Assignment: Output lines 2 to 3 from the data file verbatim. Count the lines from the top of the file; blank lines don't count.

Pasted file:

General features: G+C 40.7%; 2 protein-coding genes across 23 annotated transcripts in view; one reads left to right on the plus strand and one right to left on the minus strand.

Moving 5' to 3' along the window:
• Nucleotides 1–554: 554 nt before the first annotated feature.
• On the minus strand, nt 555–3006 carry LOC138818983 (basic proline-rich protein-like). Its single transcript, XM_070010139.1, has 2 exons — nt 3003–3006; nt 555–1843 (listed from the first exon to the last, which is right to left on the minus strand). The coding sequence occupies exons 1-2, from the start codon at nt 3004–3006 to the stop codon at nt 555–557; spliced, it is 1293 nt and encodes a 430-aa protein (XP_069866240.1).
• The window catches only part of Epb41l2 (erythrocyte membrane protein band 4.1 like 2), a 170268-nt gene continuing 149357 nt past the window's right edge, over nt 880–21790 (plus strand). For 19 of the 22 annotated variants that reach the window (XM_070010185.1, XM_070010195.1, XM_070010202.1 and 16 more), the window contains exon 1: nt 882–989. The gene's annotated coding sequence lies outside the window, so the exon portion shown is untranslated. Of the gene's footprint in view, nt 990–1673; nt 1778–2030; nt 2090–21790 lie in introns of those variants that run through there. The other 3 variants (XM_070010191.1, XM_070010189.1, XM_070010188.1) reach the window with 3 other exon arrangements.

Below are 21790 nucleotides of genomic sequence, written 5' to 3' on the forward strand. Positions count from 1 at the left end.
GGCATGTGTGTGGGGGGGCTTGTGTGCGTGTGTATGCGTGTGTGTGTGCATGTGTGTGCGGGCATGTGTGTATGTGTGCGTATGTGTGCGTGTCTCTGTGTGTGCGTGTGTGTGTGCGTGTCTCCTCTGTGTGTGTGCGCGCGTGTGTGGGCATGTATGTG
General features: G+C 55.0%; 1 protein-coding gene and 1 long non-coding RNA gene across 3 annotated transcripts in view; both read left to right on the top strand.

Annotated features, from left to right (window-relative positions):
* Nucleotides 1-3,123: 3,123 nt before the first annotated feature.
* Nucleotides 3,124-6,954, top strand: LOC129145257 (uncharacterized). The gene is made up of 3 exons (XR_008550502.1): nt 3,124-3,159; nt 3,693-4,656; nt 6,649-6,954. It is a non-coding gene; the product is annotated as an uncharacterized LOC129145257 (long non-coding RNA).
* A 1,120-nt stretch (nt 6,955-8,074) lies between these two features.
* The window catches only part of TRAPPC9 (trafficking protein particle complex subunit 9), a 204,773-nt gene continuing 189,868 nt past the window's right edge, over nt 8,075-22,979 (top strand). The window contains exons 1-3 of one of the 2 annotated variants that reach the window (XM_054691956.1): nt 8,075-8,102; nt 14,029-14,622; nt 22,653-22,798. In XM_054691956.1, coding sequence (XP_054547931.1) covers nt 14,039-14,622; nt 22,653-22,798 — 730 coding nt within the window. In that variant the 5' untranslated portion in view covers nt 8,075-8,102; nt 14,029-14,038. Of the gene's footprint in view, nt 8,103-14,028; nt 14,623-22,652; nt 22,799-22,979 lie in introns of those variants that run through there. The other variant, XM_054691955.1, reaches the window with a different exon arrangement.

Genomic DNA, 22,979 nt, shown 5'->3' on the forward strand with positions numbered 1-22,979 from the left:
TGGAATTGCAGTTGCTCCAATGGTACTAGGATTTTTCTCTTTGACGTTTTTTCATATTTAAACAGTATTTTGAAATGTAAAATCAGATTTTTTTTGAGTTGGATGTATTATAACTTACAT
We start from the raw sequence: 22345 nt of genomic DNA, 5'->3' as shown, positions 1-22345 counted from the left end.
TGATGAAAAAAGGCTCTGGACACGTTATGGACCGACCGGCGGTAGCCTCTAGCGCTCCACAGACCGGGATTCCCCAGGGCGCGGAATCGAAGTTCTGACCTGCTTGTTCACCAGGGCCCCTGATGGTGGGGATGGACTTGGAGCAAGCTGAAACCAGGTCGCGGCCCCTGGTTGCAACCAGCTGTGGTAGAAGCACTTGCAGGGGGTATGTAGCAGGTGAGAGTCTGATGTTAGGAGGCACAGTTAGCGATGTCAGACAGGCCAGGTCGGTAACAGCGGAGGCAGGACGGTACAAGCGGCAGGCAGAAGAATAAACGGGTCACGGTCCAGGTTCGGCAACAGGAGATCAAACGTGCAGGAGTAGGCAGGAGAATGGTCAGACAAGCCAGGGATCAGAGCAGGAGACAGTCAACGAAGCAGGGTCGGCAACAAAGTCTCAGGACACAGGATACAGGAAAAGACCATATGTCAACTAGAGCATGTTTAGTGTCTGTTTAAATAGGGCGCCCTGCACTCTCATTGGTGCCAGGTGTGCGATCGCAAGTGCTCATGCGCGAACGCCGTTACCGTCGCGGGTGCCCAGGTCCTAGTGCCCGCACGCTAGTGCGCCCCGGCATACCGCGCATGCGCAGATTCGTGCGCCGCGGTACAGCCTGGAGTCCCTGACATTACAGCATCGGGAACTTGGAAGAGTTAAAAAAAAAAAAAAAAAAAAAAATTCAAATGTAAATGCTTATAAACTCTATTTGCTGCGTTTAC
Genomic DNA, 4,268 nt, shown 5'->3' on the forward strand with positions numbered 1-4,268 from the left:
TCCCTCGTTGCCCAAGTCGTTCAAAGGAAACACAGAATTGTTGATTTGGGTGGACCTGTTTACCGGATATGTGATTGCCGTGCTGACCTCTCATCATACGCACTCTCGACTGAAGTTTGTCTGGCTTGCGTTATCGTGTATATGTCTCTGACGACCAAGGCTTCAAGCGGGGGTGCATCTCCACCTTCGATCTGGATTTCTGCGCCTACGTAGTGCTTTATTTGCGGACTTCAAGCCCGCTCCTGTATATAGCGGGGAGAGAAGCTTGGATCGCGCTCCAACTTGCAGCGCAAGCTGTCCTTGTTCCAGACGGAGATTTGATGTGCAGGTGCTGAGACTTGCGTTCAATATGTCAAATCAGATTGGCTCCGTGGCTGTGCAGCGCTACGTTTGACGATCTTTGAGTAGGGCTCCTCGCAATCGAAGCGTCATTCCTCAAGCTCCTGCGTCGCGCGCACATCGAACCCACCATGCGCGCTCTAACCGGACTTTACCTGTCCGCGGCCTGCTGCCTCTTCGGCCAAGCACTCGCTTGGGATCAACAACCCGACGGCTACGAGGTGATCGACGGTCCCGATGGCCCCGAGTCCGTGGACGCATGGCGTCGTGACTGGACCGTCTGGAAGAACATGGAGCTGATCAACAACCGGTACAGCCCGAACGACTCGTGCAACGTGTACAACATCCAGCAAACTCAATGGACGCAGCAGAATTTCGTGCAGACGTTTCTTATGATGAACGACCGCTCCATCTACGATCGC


Moving 5' to 3' along the window:
• Nucleotides 1–554: 554 nt before the first annotated feature.